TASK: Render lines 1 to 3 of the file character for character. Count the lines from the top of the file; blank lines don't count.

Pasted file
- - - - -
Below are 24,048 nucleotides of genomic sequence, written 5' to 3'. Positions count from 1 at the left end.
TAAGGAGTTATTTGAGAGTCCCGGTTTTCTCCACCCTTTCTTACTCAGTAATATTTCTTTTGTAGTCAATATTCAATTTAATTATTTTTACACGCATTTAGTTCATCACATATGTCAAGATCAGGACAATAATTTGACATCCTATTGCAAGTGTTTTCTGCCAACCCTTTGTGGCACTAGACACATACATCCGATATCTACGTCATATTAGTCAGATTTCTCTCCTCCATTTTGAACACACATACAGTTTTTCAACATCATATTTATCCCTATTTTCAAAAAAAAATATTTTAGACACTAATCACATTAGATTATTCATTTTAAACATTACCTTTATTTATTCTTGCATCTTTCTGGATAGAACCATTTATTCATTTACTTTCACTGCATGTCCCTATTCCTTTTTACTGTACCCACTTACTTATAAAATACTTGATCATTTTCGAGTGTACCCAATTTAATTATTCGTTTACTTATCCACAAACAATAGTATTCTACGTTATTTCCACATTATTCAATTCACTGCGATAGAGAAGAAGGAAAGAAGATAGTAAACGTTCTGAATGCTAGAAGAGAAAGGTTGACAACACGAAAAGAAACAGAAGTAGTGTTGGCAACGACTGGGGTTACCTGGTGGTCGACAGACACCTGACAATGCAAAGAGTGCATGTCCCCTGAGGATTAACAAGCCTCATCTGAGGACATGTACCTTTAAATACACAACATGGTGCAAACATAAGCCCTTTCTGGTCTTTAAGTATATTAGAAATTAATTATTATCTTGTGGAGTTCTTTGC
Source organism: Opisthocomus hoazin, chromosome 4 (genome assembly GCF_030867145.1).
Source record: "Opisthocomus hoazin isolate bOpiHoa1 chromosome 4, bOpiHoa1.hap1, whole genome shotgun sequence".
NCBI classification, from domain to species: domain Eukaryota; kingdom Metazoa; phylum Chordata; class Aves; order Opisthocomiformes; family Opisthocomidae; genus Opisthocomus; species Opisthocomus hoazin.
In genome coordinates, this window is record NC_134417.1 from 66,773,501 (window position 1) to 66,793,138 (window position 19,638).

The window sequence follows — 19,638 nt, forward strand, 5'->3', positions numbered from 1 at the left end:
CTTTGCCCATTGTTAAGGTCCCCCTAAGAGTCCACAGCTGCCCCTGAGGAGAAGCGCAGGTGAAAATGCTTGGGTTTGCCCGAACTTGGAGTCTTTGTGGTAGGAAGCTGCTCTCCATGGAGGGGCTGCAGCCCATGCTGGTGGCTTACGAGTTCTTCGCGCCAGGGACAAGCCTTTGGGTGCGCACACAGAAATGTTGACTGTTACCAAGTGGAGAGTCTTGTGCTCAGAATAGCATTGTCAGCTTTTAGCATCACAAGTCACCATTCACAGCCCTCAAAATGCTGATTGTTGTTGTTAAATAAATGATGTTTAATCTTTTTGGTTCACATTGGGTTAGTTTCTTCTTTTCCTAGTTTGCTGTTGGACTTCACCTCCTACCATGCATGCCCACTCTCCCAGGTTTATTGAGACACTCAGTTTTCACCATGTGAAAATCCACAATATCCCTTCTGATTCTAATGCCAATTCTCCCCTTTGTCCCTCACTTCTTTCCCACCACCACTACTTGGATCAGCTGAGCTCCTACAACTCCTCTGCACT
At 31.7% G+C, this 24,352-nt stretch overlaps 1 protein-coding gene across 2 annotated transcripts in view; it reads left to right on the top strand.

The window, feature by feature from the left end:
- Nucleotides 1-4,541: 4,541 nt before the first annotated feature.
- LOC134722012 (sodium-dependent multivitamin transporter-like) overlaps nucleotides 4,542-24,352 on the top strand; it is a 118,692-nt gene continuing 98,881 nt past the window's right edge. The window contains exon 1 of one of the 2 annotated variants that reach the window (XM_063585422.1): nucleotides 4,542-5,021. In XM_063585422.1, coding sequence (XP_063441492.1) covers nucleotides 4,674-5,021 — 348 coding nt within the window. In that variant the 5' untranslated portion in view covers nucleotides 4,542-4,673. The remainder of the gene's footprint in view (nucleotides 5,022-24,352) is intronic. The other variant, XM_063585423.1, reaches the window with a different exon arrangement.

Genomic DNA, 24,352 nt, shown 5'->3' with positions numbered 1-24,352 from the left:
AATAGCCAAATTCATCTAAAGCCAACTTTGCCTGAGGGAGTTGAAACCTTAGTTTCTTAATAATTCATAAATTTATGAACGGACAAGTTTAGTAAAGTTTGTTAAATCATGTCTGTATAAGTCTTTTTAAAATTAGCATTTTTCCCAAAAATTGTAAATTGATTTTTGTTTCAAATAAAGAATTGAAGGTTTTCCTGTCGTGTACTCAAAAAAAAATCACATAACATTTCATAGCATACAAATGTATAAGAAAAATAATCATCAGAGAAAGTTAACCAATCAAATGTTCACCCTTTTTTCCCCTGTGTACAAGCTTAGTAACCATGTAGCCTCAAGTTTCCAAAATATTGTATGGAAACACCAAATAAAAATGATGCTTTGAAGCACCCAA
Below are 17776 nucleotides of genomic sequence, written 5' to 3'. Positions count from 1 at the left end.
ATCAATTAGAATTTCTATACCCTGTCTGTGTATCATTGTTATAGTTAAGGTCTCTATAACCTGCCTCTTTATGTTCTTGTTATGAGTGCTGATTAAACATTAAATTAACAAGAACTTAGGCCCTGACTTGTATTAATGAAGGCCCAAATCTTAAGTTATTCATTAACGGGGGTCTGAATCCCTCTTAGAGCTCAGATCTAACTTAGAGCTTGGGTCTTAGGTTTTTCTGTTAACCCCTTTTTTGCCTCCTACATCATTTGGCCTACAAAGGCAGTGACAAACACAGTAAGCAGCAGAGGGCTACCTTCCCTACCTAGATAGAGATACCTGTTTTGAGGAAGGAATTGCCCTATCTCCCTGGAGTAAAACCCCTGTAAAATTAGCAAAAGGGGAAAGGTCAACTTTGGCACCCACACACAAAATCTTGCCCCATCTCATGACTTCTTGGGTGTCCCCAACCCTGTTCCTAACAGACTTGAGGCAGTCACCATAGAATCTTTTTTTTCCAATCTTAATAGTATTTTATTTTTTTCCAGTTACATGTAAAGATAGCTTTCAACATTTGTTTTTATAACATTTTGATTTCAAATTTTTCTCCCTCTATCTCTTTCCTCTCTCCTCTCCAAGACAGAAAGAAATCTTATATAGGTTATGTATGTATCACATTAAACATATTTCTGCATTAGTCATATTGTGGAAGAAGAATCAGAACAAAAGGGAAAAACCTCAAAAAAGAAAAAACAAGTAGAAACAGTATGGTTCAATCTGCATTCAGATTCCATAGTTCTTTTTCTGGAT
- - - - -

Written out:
Below are 24,048 nucleotides of genomic sequence, written 5' to 3'. Positions count from 1 at the left end.
TAAGGAGTTATTTGAGAGTCCCGGTTTTCTCCACCCTTTCTTACTCAGTAATATTTCTTTTGTAGTCAATATTCAATTTAATTATTTTTACACGCATTTAGTTCATCACATATGTCAAGATCAGGACAATAATTTGACATCCTATTGCAAGTGTTTTCTGCCAACCCTTTGTGGCACTAGACACATACATCCGATATCTACGTCATATTAGTCAGATTTCTCTCCTCCATTTTGAACACACATACAGTTTTTCAACATCATATTTATCCCTATTTTCAAAAAAAAATATTTTAGACACTAATCACATTAGATTATTCATTTTAAACATTACCTTTATTTATTCTTGCATCTTTCTGGATAGAACCATTTATTCATTTACTTTCACTGCATGTCCCTATTCCTTTTTACTGTACCCACTTACTTATAAAATACTTGATCATTTTCGAGTGTACCCAATTTAATTATTCGTTTACTTATCCACAAACAATAGTATTCTACGTTATTTCCACATTATTCAATTCACTGCGATAGAGAAGAAGGAAAGAAGATAGTAAACGTTCTGAATGCTAGAAGAGAAAGGTTGACAACACGAAAAGAAACAGAAGTAGTGTTGGCAACGACTGGGGTTACCTGGTGGTCGACAGACACCTGACAATGCAAAGAGTGCATGTCCCCTGAGGATTAACAAGCCTCATCTGAGGACATGTACCTTTAAATACACAACATGGTGCAAACATAAGCCCTTTCTGGTCTTTAAGTATATTAGAAATTAATTATTATCTTGTGGAGTTCTTTGC
Source organism: Opisthocomus hoazin, chromosome 4 (genome assembly GCF_030867145.1).